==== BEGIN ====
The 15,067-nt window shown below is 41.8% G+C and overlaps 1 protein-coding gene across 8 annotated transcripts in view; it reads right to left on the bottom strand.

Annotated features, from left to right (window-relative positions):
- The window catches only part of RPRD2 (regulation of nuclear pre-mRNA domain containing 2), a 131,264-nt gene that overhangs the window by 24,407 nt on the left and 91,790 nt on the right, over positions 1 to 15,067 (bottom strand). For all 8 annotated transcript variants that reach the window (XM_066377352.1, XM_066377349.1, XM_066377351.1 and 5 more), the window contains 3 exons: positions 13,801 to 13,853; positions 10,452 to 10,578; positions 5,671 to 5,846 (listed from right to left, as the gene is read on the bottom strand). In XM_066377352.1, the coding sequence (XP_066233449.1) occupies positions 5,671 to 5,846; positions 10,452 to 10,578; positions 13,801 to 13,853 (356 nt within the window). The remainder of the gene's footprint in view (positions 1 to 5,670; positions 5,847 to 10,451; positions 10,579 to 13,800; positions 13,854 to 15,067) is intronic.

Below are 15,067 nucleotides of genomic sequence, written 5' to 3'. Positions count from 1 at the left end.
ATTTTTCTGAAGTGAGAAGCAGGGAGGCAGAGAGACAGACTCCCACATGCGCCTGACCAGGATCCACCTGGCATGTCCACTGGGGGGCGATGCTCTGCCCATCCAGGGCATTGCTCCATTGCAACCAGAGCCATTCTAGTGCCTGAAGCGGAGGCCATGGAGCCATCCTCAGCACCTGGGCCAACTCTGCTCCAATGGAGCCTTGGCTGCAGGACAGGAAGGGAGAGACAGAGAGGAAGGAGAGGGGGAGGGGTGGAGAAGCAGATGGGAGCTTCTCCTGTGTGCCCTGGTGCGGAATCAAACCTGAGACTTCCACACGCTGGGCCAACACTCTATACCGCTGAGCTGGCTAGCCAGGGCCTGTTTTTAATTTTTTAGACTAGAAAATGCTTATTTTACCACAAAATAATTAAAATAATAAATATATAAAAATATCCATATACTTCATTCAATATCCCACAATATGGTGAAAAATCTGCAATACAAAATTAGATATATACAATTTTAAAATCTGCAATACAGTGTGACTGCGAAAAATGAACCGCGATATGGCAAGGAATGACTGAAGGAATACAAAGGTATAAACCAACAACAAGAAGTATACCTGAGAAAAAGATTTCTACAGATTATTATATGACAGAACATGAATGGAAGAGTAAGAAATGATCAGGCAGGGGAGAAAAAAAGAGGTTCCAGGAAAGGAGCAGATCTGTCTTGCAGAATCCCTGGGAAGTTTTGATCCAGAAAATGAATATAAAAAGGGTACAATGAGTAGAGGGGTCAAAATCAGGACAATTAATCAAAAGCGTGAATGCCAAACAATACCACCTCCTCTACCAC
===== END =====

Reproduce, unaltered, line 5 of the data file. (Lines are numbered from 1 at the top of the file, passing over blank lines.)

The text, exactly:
ATTTTTCTGAAGTGAGAAGCAGGGAGGCAGAGAGACAGACTCCCACATGCGCCTGACCAGGATCCACCTGGCATGTCCACTGGGGGGCGATGCTCTGCCCATCCAGGGCATTGCTCCATTGCAACCAGAGCCATTCTAGTGCCTGAAGCGGAGGCCATGGAGCCATCCTCAGCACCTGGGCCAACTCTGCTCCAATGGAGCCTTGGCTGCAGGACAGGAAGGGAGAGACAGAGAGGAAGGAGAGGGGGAGGGGTGGAGAAGCAGATGGGAGCTTCTCCTGTGTGCCCTGGTGCGGAATCAAACCTGAGACTTCCACACGCTGGGCCAACACTCTATACCGCTGAGCTGGCTAGCCAGGGCCTGTTTTTAATTTTTTAGACTAGAAAATGCTTATTTTACCACAAAATAATTAAAATAATAAATATATAAAAATATCCATATACTTCATTCAATATCCCACAATATGGTGAAAAATCTGCAATACAAAATTAGATATATACAATTTTAAAATCTGCAATACAGTGTGACTGCGAAAAATGAACCGCGATATGGCAAGGAATGACTGAAGGAATACAAAGGTATAAACCAACAACAAGAAGTATACCTGAGAAAAAGATTTCTACAGATTATTATATGACAGAACATGAATGGAAGAGTAAGAAATGATCAGGCAGGGGAGAAAAAAAGAGGTTCCAGGAAAGGAGCAGATCTGTCTTGCAGAATCCCTGGGAAGTTTTGATCCAGAAAATGAATATAAAAAGGGTACAATGAGTAGAGGGGTCAAAATCAGGACAATTAATCAAAAGCGTGAATGCCAAACAATACCACCTCCTCTACCAC